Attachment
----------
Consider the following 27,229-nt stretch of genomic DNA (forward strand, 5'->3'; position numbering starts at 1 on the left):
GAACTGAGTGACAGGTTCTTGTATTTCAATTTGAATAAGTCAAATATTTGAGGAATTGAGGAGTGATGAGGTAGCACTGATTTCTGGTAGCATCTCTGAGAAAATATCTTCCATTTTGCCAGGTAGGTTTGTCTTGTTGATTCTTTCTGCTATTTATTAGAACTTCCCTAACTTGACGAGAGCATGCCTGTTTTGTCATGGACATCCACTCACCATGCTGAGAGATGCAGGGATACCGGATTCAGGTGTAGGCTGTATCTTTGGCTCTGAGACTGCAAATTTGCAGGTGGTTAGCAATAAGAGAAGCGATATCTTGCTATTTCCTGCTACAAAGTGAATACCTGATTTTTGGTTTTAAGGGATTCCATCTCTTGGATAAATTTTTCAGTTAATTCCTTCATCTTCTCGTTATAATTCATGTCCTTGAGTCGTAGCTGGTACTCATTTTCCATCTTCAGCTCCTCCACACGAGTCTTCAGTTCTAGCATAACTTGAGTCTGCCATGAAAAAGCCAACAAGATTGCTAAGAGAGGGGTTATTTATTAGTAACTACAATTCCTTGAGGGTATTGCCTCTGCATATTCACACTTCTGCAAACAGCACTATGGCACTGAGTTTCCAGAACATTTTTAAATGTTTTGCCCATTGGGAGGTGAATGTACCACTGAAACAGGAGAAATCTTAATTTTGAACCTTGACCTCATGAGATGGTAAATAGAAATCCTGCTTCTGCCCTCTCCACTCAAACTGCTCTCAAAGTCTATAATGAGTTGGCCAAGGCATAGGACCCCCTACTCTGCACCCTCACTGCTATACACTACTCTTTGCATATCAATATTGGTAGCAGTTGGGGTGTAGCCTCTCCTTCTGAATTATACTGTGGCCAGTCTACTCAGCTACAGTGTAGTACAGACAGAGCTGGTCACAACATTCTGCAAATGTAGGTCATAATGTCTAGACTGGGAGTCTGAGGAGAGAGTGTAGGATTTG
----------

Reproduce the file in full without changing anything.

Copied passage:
Consider the following 27,229-nt stretch of genomic DNA (forward strand, 5'->3'; position numbering starts at 1 on the left):
GAACTGAGTGACAGGTTCTTGTATTTCAATTTGAATAAGTCAAATATTTGAGGAATTGAGGAGTGATGAGGTAGCACTGATTTCTGGTAGCATCTCTGAGAAAATATCTTCCATTTTGCCAGGTAGGTTTGTCTTGTTGATTCTTTCTGCTATTTATTAGAACTTCCCTAACTTGACGAGAGCATGCCTGTTTTGTCATGGACATCCACTCACCATGCTGAGAGATGCAGGGATACCGGATTCAGGTGTAGGCTGTATCTTTGGCTCTGAGACTGCAAATTTGCAGGTGGTTAGCAATAAGAGAAGCGATATCTTGCTATTTCCTGCTACAAAGTGAATACCTGATTTTTGGTTTTAAGGGATTCCATCTCTTGGATAAATTTTTCAGTTAATTCCTTCATCTTCTCGTTATAATTCATGTCCTTGAGTCGTAGCTGGTACTCATTTTCCATCTTCAGCTCCTCCACACGAGTCTTCAGTTCTAGCATAACTTGAGTCTGCCATGAAAAAGCCAACAAGATTGCTAAGAGAGGGGTTATTTATTAGTAACTACAATTCCTTGAGGGTATTGCCTCTGCATATTCACACTTCTGCAAACAGCACTATGGCACTGAGTTTCCAGAACATTTTTAAATGTTTTGCCCATTGGGAGGTGAATGTACCACTGAAACAGGAGAAATCTTAATTTTGAACCTTGACCTCATGAGATGGTAAATAGAAATCCTGCTTCTGCCCTCTCCACTCAAACTGCTCTCAAAGTCTATAATGAGTTGGCCAAGGCATAGGACCCCCTACTCTGCACCCTCACTGCTATACACTACTCTTTGCATATCAATATTGGTAGCAGTTGGGGTGTAGCCTCTCCTTCTGAATTATACTGTGGCCAGTCTACTCAGCTACAGTGTAGTACAGACAGAGCTGGTCACAACATTCTGCAAATGTAGGTCATAATGTCTAGACTGGGAGTCTGAGGAGAGAGTGTAGGATTTG